Food, beer keep fans coming back to the German-American festival


It is true that at the 48th German-American Festival in Oregon, you can buy a traditional wooden cuckoo clock. You can ride rides and watch (or better still, participate) in the Steintossen (rock-throwing) competition. And of course there will be music and dancing galore.

But for many folks, the hugely popular annual event boils down to three things: food, beer, and beer.

The beer part is easy. Simply wander around the event at Oak Shade Grove from Friday through Sunday, find a beer or two you want to try, and drink it. There will be dozens of varieties on tap and in bottles— 46 in all, if you’re counting — most of them German.

The food part is even easier. Food stands are set up all around the widespread festival grounds, selling some non-German items and plenty of German items, including frankfurters, bratwurst, Leberkas, Kasewurst, schnitzel, potato pancakes, sauerkraut and an impressive selection of homemade pastries and desserts.

If you want to try your hand at eating competitions, the festival has you covered there, too. There will be a Swiss cheese-eating contest at 7 p.m. Saturday and a pretzel-eating competition at 9 p.m. Saturday.

But to some, the biggest food-related challenge of all is the annual German baking contest, now in its fifth year. This time, the theme is Küchen, which is German for cakes. Anyone can participate: Just bring an authentic German cake, along with a printed copy of its recipe, to the Sidewalk Café on the festival grounds before 2:30 p.m., Saturday. The cakes will be judged at 3:30 p.m. by a team of experts, with prizes awarded to the winners.

For more information about the baking contest, call Diane Schmidt at 419-693-8343.

Oak Shade Grove is at 3624 Seaman Rd. in Oregon. Admission is $7 for adults; children 12 and under are free. Two-day passes for $10 and three-day passes for $15 may be purchased online only at

The full oink

They used to say, when cooking a pig, that you can use “everything but the squeak.”

But that’s too déclassé for Dégagé. The popular Maumee restaurant will be holding what it calls “a full seven-course snout-to-tail experience” on Sept. 13. And because different types of beer will be paired with the various pieces of pork, they are calling the whole evening a Swine & Suds Dinner.

One man’s swine & suds is another man’s seven-course snout-to-tail experience. Either way, it’s pigs ‘n’ beer, and it’s all for a good cause: The proceeds will benefit the local chapter of the Make-A-Wish Foundation.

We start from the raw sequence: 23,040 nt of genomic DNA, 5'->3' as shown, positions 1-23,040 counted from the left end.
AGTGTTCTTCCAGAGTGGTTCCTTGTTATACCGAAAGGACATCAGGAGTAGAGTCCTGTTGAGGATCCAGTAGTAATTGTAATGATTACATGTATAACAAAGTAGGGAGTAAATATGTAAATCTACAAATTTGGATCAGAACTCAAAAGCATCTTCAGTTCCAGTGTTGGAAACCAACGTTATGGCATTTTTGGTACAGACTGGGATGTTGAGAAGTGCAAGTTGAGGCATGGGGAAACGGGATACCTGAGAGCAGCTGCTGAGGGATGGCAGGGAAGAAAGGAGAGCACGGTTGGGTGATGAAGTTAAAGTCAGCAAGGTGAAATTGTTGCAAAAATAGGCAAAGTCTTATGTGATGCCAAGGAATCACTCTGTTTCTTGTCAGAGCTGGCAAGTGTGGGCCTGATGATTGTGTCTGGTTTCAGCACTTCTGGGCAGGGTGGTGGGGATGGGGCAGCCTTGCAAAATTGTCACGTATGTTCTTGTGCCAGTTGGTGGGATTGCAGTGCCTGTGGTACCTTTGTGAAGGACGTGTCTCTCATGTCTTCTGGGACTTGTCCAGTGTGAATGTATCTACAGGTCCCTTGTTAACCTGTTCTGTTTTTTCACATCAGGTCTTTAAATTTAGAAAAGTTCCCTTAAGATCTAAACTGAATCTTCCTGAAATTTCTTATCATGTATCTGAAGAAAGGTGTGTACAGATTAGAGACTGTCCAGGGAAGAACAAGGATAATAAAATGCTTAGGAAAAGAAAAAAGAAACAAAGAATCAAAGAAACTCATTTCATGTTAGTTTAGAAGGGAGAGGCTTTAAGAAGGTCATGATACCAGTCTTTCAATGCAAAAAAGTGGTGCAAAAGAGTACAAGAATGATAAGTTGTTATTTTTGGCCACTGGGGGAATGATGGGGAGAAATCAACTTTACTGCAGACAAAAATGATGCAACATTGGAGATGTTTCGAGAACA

The evening will begin at 6 with a cocktail two hours. The time is extra-long to allow for plenty of snacking on seasoned cracklins, trotters, skin braciole, extra-thick bacon, and other treif specialties. This time will also be used for a silent auction.

Dinner itself begins at 8 p.m., with a menu chosen and cooked by executive chef Joseph Jacobsen, with beers chosen by the good folks at Heidelberg Distributing.

Dégagé Jazz Café &Fine Dining is in the Historic Commercial Building at 301 River Rd. All participants must be 21 or older. Admission is $90, or $175 for two. Reservations are required at 419-794-8205.

GROWs market

If you are serious about cooking, or eating, or even not so serious about it, you probably know about all of the farmers’ markets scattered around the area like poppy seeds on a bagel.

But you might not know about the newest seed, as it were.

Toledo GROWs, the community outreach program of the Toledo Botanical Garden that works with more than 150 community gardens in the area, now has its own market stand. It is at 900 Oneida St., and it sells fresh vegetables, greens, and herbs every Thursday from 11 a.m.-1:30 p.m.

For more information, call 419-720-8714.

Tofu or not tofu

In order to get their protein, many vegetarians turn to meat substitutes such as tofu, tempeh, and seitan.

Not long ago, carnivores scoffed at these soy and wheat-gluten products, calling them fake meat and some names that are far less polite. But who has the last scoff now?

According to the food-research firm Mintel, 36 percent of all Americans now eat these meat alternatives. And here is the kicker: Only 7 percent of consumers identify themselves as vegetarians. Which means an awful lot of meat-eaters are also eating them.

Why? According to the survey, one-third of all consumers say they think the substitutes are healthy — and just more than half of the people who eat them believe they are healthier than real meat. Thirty-one percent say they are trying to reduce the amount of meat they eat, and another 31 percent say they enjoy the taste.

Meanwhile, among the people who do not eat the meat alternatives, fully two-thirds of them say they prefer real meat, and 34 percent say they don’t like the taste of fake meat. Twenty percent — obviously, this survey allowed you to pick more than one option — said they do not like the texture of substitute meat.

We may never know if the survey went all the way and allowed them to call it “icky.”

Items for Morsels may be submitted up to two weeks in advance of an event to